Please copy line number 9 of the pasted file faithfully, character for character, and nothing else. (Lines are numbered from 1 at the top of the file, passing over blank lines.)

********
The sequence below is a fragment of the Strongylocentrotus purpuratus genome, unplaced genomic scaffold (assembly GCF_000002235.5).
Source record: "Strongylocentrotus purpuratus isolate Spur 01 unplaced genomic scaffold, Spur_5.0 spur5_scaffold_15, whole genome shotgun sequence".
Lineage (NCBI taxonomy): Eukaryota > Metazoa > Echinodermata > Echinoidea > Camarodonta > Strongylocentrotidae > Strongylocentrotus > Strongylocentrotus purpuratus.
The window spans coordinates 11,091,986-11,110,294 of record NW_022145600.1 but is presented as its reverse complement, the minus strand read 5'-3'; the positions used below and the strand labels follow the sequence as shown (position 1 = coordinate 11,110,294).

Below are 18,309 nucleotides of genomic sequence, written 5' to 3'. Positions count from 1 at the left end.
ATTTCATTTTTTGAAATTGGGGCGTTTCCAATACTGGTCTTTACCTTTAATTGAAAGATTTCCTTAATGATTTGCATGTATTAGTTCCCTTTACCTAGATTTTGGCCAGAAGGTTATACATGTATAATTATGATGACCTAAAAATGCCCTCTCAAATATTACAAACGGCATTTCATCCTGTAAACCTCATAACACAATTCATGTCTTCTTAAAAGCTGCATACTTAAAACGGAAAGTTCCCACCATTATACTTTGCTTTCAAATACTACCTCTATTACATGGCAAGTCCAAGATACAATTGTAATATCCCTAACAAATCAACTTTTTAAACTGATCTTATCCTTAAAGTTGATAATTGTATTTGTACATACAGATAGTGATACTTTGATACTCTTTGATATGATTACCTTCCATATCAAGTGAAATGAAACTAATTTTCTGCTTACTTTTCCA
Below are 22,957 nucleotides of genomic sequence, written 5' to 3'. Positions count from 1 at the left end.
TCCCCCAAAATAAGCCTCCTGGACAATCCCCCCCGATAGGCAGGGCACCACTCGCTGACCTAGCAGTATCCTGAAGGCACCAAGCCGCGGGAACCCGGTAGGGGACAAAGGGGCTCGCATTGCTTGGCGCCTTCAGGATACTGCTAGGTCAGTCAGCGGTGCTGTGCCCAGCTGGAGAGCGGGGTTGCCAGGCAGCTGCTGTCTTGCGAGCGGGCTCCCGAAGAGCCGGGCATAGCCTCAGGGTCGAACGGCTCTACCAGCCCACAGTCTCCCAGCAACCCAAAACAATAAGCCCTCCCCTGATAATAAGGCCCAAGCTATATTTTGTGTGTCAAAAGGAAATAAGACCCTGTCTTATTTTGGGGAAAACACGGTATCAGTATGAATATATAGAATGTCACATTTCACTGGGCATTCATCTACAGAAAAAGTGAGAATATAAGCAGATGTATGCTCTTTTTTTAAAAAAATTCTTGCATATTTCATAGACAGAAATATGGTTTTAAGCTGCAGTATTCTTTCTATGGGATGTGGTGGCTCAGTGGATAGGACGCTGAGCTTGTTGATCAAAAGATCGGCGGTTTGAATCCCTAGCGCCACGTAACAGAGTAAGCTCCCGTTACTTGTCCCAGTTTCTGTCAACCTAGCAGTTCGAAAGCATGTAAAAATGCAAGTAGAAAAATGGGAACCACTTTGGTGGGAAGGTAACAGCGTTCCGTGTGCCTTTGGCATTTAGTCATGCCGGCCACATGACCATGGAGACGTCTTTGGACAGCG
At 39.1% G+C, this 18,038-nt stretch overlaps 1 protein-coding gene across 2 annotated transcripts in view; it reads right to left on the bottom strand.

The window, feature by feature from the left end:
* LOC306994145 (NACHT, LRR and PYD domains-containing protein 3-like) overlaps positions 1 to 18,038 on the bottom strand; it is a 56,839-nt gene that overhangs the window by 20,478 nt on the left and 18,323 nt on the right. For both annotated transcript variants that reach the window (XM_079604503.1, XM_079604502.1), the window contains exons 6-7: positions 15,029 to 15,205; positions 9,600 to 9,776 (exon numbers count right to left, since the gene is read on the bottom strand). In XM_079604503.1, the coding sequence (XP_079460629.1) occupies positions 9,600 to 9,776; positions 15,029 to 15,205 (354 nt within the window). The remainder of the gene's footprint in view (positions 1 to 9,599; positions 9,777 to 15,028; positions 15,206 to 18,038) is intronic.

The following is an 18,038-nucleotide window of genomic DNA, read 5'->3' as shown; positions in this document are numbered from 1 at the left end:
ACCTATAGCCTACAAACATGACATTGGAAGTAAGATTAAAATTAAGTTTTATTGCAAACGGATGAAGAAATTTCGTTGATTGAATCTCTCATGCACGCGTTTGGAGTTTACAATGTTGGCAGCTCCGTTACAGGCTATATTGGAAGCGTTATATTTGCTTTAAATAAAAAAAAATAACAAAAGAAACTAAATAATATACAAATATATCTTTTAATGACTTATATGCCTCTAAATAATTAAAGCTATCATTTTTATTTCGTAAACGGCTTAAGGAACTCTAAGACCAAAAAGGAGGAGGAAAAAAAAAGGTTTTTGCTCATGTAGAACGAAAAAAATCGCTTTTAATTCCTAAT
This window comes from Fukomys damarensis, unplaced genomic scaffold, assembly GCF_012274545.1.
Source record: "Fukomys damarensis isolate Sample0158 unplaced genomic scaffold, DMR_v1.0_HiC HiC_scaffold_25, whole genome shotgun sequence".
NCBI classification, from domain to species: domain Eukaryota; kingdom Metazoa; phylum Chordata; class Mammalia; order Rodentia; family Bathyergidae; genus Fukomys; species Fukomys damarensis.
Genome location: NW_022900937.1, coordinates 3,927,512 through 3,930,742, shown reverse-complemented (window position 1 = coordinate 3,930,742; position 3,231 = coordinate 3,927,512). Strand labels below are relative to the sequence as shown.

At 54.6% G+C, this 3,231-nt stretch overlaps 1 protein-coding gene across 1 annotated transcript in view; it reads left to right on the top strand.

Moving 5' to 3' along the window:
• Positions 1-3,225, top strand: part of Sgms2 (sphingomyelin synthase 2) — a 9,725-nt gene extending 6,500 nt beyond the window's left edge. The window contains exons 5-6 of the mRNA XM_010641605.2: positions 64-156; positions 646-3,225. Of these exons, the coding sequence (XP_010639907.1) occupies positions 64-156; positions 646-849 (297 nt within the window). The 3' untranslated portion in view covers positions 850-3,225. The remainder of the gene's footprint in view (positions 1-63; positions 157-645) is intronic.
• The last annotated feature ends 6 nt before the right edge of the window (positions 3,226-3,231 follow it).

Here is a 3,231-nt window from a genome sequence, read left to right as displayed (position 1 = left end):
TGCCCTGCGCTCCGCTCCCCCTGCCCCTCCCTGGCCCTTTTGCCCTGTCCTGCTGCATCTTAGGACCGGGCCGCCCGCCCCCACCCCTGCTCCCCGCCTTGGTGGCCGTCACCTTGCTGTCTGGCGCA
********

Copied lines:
At 39.1% G+C, this 18,038-nt stretch overlaps 1 protein-coding gene across 2 annotated transcripts in view; it reads right to left on the bottom strand.